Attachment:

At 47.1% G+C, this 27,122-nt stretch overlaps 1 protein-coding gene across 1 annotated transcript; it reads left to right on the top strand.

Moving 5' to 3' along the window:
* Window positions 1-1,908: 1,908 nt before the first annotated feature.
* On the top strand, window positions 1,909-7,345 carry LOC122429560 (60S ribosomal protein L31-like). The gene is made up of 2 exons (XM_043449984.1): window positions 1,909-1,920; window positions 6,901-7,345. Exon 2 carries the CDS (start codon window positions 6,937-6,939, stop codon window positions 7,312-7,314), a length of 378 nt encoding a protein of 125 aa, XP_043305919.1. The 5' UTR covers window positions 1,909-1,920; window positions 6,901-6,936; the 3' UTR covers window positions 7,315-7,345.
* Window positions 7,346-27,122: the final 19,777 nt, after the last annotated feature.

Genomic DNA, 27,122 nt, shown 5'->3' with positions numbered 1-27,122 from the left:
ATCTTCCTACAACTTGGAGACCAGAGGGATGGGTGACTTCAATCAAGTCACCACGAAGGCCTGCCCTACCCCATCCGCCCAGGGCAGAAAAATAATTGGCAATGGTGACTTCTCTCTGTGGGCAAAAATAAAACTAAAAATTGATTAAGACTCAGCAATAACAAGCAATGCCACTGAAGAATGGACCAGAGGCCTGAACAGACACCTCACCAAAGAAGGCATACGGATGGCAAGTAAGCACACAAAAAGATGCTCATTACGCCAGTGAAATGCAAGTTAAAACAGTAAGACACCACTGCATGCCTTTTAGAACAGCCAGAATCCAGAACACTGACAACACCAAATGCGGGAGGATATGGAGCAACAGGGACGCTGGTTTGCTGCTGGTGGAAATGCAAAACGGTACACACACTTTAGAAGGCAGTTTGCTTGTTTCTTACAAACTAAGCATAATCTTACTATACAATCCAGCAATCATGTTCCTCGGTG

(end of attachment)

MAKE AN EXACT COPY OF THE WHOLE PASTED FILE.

At 47.1% G+C, this 27,122-nt stretch overlaps 1 protein-coding gene across 1 annotated transcript; it reads left to right on the top strand.

Moving 5' to 3' along the window:
* Window positions 1-1,908: 1,908 nt before the first annotated feature.
* On the top strand, window positions 1,909-7,345 carry LOC122429560 (60S ribosomal protein L31-like). The gene is made up of 2 exons (XM_043449984.1): window positions 1,909-1,920; window positions 6,901-7,345. Exon 2 carries the CDS (start codon window positions 6,937-6,939, stop codon window positions 7,312-7,314), a length of 378 nt encoding a protein of 125 aa, XP_043305919.1. The 5' UTR covers window positions 1,909-1,920; window positions 6,901-6,936; the 3' UTR covers window positions 7,315-7,345.
* Window positions 7,346-27,122: the final 19,777 nt, after the last annotated feature.

Genomic DNA, 27,122 nt, shown 5'->3' with positions numbered 1-27,122 from the left:
ATCTTCCTACAACTTGGAGACCAGAGGGATGGGTGACTTCAATCAAGTCACCACGAAGGCCTGCCCTACCCCATCCGCCCAGGGCAGAAAAATAATTGGCAATGGTGACTTCTCTCTGTGGGCAAAAATAAAACTAAAAATTGATTAAGACTCAGCAATAACAAGCAATGCCACTGAAGAATGGACCAGAGGCCTGAACAGACACCTCACCAAAGAAGGCATACGGATGGCAAGTAAGCACACAAAAAGATGCTCATTACGCCAGTGAAATGCAAGTTAAAACAGTAAGACACCACTGCATGCCTTTTAGAACAGCCAGAATCCAGAACACTGACAACACCAAATGCGGGAGGATATGGAGCAACAGGGACGCTGGTTTGCTGCTGGTGGAAATGCAAAACGGTACACACACTTTAGAAGGCAGTTTGCTTGTTTCTTACAAACTAAGCATAATCTTACTATACAATCCAGCAATCATGTTCCTCGGTG